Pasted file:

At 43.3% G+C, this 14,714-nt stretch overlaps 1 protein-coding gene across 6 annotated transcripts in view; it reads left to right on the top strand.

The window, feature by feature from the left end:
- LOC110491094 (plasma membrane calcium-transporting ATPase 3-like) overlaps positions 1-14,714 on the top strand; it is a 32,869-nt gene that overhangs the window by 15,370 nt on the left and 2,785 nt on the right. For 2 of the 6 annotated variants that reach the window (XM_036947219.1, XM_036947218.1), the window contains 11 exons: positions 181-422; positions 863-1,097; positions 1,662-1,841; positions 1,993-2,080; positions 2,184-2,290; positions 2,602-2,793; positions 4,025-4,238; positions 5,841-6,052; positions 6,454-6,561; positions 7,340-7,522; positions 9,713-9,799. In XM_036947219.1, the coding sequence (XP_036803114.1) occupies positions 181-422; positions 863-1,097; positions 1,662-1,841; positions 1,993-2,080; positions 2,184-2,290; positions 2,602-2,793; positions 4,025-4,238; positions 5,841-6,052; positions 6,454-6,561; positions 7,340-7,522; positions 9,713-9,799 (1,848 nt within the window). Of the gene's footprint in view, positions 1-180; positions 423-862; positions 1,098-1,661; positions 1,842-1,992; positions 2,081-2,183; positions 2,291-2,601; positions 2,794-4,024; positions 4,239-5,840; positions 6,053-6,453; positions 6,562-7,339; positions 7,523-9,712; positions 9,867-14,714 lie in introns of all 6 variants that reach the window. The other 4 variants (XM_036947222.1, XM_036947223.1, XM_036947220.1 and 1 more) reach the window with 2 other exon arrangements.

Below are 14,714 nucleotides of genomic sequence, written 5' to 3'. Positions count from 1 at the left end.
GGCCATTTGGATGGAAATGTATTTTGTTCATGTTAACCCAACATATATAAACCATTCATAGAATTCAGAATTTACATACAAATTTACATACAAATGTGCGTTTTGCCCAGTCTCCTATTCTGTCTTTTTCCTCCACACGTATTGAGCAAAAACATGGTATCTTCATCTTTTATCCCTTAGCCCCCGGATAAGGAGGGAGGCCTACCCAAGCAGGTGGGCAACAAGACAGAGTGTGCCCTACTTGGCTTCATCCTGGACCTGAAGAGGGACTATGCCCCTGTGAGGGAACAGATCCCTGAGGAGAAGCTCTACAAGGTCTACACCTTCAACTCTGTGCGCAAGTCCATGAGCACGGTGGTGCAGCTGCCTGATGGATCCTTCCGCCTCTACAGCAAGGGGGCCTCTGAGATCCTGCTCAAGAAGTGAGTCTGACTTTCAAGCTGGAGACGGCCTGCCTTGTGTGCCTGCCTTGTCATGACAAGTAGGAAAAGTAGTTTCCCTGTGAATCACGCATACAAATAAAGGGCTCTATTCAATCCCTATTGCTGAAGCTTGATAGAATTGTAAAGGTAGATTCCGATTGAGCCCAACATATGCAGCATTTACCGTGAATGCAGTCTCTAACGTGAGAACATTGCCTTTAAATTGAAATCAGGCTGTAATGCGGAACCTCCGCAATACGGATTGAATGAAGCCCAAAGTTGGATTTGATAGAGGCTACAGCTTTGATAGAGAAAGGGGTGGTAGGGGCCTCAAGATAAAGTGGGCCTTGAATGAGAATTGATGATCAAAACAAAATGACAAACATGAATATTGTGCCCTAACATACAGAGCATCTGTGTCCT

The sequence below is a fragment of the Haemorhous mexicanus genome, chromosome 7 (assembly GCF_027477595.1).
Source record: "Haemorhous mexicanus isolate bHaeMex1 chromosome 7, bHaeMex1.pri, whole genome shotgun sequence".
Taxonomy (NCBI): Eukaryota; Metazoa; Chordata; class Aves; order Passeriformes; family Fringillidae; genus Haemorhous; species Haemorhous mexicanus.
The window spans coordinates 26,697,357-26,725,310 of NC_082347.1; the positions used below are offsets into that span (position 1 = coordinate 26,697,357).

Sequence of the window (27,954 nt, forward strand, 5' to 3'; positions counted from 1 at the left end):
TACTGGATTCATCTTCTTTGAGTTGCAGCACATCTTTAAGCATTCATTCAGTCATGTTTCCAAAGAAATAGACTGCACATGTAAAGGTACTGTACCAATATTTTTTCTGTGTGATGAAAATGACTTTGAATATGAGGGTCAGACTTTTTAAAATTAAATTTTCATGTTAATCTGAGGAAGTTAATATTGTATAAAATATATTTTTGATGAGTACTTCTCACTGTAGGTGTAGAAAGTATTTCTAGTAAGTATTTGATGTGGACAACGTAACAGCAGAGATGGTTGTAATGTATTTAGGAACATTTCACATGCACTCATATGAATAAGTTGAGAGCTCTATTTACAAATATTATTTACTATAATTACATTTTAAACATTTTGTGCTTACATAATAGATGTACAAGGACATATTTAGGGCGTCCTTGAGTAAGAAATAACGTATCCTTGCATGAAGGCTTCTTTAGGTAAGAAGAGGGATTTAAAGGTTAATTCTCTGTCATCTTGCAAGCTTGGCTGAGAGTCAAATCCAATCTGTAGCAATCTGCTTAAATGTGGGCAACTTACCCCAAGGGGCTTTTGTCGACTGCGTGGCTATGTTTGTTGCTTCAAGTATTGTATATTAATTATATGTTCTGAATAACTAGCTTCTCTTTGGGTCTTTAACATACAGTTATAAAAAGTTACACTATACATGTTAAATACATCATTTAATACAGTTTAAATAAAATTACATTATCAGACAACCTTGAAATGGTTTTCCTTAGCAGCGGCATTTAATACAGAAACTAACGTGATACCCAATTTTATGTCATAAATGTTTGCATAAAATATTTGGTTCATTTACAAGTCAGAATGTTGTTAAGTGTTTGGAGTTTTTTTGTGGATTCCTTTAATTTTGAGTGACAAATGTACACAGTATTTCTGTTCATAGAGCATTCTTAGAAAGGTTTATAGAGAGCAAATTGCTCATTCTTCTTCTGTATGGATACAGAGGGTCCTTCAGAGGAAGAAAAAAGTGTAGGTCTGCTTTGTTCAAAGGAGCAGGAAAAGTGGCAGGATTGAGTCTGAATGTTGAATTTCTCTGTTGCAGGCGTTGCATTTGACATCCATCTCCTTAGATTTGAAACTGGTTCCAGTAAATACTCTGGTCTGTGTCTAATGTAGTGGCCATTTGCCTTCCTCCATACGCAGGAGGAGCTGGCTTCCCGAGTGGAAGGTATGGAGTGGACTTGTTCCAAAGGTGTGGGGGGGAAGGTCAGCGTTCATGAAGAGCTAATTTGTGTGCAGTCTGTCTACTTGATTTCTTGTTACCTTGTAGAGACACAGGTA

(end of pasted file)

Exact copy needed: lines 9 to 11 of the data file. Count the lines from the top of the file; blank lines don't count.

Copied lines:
The window spans coordinates 26,697,357-26,725,310 of NC_082347.1; the positions used below are offsets into that span (position 1 = coordinate 26,697,357).

Sequence of the window (27,954 nt, forward strand, 5' to 3'; positions counted from 1 at the left end):
TACTGGATTCATCTTCTTTGAGTTGCAGCACATCTTTAAGCATTCATTCAGTCATGTTTCCAAAGAAATAGACTGCACATGTAAAGGTACTGTACCAATATTTTTTCTGTGTGATGAAAATGACTTTGAATATGAGGGTCAGACTTTTTAAAATTAAATTTTCATGTTAATCTGAGGAAGTTAATATTGTATAAAATATATTTTTGATGAGTACTTCTCACTGTAGGTGTAGAAAGTATTTCTAGTAAGTATTTGATGTGGACAACGTAACAGCAGAGATGGTTGTAATGTATTTAGGAACATTTCACATGCACTCATATGAATAAGTTGAGAGCTCTATTTACAAATATTATTTACTATAATTACATTTTAAACATTTTGTGCTTACATAATAGATGTACAAGGACATATTTAGGGCGTCCTTGAGTAAGAAATAACGTATCCTTGCATGAAGGCTTCTTTAGGTAAGAAGAGGGATTTAAAGGTTAATTCTCTGTCATCTTGCAAGCTTGGCTGAGAGTCAAATCCAATCTGTAGCAATCTGCTTAAATGTGGGCAACTTACCCCAAGGGGCTTTTGTCGACTGCGTGGCTATGTTTGTTGCTTCAAGTATTGTATATTAATTATATGTTCTGAATAACTAGCTTCTCTTTGGGTCTTTAACATACAGTTATAAAAAGTTACACTATACATGTTAAATACATCATTTAATACAGTTTAAATAAAATTACATTATCAGACAACCTTGAAATGGTTTTCCTTAGCAGCGGCATTTAATACAGAAACTAACGTGATACCCAATTTTATGTCATAAATGTTTGCATAAAATATTTGGTTCATTTACAAGTCAGAATGTTGTTAAGTGTTTGGAGTTTTTTTGTGGATTCCTTTAATTTTGAGTGACAAATGTACACAGTATTTCTGTTCATAGAGCATTCTTAGAAAGGTTTATAGAGAGCAAATTGCTCATTCTTCTTCTGTATGGATACAGAGGGTCCTTCAGAGGAAGAAAAAAGTGTAGGTCTGCTTTGTTCAAAGGAGCAGGAAAAGTGGCAGGATTGAGTCTGAATGTTGAATTTCTCTGTTGCAGGCGTTGCATTTGACATCCATCTCCTTAGATTTGAAACTGGTTCCAGTAAATACTCTGGTCTGTGTCTAATGTAGTGGCCATTTGCCTTCCTCCATACGCAGGAGGAGCTGGCTTCCCGAGTGGAAGGTATGGAGTGGACTTGTTCCAAAGGTGTGGGGGGGAAGGTCAGCGTTCATGAAGAGCTAATTTGTGTGCAGTCTGTCTACTTGATTTCTTGTTACCTTGTAGAGACACAGGTA